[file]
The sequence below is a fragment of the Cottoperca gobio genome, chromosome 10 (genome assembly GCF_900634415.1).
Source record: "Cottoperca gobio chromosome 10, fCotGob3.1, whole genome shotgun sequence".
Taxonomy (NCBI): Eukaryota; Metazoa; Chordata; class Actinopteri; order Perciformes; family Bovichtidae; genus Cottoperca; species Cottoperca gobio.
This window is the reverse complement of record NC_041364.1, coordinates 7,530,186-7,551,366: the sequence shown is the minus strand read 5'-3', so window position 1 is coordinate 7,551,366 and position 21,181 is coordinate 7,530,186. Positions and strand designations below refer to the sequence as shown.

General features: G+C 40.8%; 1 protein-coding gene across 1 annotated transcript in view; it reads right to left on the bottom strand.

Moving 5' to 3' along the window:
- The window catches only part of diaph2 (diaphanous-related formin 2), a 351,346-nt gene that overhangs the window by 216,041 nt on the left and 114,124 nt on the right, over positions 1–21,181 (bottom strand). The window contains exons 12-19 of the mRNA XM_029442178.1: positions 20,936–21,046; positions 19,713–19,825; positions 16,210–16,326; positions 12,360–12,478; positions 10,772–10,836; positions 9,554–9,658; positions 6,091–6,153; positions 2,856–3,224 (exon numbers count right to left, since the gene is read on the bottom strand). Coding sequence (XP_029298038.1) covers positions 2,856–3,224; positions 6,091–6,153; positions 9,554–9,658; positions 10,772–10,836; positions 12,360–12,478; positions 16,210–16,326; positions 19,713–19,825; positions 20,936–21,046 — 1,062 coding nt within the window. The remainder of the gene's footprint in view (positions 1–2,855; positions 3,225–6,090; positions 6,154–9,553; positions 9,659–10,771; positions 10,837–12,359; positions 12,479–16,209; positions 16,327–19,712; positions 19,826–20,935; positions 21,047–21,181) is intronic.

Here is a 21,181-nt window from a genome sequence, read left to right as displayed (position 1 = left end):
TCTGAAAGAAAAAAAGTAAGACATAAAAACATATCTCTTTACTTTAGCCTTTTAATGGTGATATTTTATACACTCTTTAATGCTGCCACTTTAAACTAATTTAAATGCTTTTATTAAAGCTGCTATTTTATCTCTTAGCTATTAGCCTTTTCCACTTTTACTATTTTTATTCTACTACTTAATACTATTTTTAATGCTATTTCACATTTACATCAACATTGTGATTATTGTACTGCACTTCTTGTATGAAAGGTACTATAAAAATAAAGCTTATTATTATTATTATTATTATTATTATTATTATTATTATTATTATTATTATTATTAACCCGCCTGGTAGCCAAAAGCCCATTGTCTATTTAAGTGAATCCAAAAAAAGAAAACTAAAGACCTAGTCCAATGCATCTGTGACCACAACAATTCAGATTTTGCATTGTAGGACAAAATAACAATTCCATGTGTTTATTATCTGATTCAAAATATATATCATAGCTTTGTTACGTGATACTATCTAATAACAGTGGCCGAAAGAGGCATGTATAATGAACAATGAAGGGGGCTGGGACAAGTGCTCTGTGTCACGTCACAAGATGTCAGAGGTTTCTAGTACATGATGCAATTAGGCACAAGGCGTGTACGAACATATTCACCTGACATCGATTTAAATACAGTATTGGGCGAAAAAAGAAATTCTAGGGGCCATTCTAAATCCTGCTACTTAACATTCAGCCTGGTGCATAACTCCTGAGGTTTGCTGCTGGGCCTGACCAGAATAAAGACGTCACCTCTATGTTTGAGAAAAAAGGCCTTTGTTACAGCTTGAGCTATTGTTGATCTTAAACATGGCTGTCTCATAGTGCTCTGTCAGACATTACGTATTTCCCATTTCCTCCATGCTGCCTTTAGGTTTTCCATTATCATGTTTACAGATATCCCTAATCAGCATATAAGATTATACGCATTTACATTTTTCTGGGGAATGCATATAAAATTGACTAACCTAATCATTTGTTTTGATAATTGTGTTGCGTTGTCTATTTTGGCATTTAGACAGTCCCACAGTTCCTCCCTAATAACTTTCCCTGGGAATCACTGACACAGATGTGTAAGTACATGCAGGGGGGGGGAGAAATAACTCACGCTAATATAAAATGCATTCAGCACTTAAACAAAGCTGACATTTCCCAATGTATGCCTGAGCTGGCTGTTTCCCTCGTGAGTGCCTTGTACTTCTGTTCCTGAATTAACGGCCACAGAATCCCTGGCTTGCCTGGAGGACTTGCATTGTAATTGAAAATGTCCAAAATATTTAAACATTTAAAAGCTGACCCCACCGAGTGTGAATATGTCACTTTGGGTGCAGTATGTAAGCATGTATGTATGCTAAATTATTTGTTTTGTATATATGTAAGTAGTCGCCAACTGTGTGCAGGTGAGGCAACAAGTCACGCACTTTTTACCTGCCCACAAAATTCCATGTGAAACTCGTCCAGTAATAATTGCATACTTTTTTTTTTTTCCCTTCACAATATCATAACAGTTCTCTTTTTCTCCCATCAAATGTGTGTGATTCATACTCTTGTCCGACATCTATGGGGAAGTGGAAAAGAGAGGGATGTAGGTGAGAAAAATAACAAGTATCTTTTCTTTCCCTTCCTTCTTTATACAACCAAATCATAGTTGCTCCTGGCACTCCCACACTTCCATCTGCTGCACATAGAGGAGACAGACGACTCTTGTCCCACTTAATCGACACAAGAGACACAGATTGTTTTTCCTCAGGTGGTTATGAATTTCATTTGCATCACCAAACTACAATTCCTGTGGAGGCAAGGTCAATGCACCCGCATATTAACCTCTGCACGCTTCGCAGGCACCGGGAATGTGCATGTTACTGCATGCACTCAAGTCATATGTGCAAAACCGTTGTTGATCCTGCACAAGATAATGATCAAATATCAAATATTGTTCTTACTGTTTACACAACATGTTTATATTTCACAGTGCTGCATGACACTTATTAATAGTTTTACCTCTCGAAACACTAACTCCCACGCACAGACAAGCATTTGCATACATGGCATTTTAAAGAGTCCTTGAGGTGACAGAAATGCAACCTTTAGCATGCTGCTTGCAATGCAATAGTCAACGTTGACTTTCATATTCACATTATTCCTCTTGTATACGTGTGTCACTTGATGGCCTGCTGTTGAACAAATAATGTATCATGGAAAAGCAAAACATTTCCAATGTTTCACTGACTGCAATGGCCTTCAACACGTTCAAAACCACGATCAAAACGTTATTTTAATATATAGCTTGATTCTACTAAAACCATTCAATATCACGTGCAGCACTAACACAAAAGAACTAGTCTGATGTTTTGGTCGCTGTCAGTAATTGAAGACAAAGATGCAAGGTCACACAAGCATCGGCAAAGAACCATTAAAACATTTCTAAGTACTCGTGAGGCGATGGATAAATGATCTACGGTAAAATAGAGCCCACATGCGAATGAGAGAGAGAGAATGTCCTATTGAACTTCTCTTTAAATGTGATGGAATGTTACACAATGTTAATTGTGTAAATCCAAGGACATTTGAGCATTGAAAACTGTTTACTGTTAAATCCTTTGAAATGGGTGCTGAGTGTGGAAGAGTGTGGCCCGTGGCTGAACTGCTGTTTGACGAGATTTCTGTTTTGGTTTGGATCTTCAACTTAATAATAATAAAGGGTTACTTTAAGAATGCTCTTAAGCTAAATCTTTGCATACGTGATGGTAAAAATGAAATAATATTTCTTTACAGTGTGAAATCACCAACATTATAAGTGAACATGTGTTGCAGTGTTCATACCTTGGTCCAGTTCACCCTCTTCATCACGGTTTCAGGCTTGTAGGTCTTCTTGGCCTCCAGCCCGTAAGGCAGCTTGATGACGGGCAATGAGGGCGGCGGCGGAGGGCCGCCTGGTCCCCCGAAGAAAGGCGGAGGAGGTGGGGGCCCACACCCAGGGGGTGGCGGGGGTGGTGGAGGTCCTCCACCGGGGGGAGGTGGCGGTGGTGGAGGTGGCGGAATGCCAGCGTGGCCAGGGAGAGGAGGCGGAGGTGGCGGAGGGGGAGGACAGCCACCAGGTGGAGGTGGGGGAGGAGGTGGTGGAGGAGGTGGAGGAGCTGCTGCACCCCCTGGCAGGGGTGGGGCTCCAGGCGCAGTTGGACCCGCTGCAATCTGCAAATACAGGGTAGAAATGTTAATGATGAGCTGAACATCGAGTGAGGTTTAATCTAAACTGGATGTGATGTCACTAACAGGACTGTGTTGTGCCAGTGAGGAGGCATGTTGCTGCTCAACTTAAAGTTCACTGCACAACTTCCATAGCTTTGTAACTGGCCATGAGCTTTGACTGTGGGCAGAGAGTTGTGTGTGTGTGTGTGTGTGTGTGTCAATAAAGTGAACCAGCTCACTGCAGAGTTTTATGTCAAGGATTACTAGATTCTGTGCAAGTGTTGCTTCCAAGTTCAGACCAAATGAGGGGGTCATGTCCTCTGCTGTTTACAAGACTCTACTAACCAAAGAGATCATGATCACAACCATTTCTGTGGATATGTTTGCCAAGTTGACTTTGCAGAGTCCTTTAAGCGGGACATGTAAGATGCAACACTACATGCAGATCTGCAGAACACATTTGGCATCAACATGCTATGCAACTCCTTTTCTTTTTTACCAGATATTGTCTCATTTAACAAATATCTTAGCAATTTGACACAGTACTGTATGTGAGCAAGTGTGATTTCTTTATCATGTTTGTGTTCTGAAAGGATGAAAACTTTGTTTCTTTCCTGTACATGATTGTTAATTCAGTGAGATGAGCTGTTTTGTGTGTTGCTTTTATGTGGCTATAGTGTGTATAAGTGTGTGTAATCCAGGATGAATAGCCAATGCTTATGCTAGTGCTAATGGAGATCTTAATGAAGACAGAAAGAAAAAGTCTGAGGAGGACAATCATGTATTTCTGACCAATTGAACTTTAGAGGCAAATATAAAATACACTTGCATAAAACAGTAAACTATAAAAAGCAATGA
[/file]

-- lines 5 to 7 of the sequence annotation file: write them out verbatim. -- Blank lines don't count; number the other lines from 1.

General features: G+C 40.8%; 1 protein-coding gene across 1 annotated transcript in view; it reads right to left on the bottom strand.

Moving 5' to 3' along the window:
- The window catches only part of diaph2 (diaphanous-related formin 2), a 351,346-nt gene that overhangs the window by 216,041 nt on the left and 114,124 nt on the right, over positions 1–21,181 (bottom strand). The window contains exons 12-19 of the mRNA XM_029442178.1: positions 20,936–21,046; positions 19,713–19,825; positions 16,210–16,326; positions 12,360–12,478; positions 10,772–10,836; positions 9,554–9,658; positions 6,091–6,153; positions 2,856–3,224 (exon numbers count right to left, since the gene is read on the bottom strand). Coding sequence (XP_029298038.1) covers positions 2,856–3,224; positions 6,091–6,153; positions 9,554–9,658; positions 10,772–10,836; positions 12,360–12,478; positions 16,210–16,326; positions 19,713–19,825; positions 20,936–21,046 — 1,062 coding nt within the window. The remainder of the gene's footprint in view (positions 1–2,855; positions 3,225–6,090; positions 6,154–9,553; positions 9,659–10,771; positions 10,837–12,359; positions 12,479–16,209; positions 16,327–19,712; positions 19,826–20,935; positions 21,047–21,181) is intronic.